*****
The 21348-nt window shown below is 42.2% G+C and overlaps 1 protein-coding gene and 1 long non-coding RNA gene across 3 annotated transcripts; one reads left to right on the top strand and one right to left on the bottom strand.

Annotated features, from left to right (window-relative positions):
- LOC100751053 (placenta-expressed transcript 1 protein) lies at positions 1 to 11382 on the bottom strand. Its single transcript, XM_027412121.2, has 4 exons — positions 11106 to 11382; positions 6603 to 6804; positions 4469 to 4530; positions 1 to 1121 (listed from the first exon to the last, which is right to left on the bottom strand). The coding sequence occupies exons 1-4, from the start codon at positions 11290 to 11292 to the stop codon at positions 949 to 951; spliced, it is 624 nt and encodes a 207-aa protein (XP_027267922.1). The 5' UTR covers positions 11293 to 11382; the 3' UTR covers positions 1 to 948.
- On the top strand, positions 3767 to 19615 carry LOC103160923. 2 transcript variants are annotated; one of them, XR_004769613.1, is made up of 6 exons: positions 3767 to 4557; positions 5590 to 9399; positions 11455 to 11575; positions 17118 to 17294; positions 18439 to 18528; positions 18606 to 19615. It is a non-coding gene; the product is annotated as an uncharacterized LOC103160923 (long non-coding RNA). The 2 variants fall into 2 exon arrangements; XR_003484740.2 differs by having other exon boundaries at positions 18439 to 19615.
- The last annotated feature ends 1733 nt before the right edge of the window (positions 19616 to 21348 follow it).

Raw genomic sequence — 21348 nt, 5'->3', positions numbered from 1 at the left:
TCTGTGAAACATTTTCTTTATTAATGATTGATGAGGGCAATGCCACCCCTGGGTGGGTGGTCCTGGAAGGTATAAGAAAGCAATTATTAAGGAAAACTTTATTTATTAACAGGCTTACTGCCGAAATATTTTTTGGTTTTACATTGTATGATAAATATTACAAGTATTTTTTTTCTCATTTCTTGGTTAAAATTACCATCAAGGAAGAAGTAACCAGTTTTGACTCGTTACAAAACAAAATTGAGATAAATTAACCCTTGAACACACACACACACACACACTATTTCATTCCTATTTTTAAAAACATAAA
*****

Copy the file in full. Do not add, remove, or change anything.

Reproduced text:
The 21348-nt window shown below is 42.2% G+C and overlaps 1 protein-coding gene and 1 long non-coding RNA gene across 3 annotated transcripts; one reads left to right on the top strand and one right to left on the bottom strand.

Annotated features, from left to right (window-relative positions):
- LOC100751053 (placenta-expressed transcript 1 protein) lies at positions 1 to 11382 on the bottom strand. Its single transcript, XM_027412121.2, has 4 exons — positions 11106 to 11382; positions 6603 to 6804; positions 4469 to 4530; positions 1 to 1121 (listed from the first exon to the last, which is right to left on the bottom strand). The coding sequence occupies exons 1-4, from the start codon at positions 11290 to 11292 to the stop codon at positions 949 to 951; spliced, it is 624 nt and encodes a 207-aa protein (XP_027267922.1). The 5' UTR covers positions 11293 to 11382; the 3' UTR covers positions 1 to 948.
- On the top strand, positions 3767 to 19615 carry LOC103160923. 2 transcript variants are annotated; one of them, XR_004769613.1, is made up of 6 exons: positions 3767 to 4557; positions 5590 to 9399; positions 11455 to 11575; positions 17118 to 17294; positions 18439 to 18528; positions 18606 to 19615. It is a non-coding gene; the product is annotated as an uncharacterized LOC103160923 (long non-coding RNA). The 2 variants fall into 2 exon arrangements; XR_003484740.2 differs by having other exon boundaries at positions 18439 to 19615.
- The last annotated feature ends 1733 nt before the right edge of the window (positions 19616 to 21348 follow it).

Raw genomic sequence — 21348 nt, 5'->3', positions numbered from 1 at the left:
TCTGTGAAACATTTTCTTTATTAATGATTGATGAGGGCAATGCCACCCCTGGGTGGGTGGTCCTGGAAGGTATAAGAAAGCAATTATTAAGGAAAACTTTATTTATTAACAGGCTTACTGCCGAAATATTTTTTGGTTTTACATTGTATGATAAATATTACAAGTATTTTTTTTCTCATTTCTTGGTTAAAATTACCATCAAGGAAGAAGTAACCAGTTTTGACTCGTTACAAAACAAAATTGAGATAAATTAACCCTTGAACACACACACACACACACACTATTTCATTCCTATTTTTAAAAACATAAA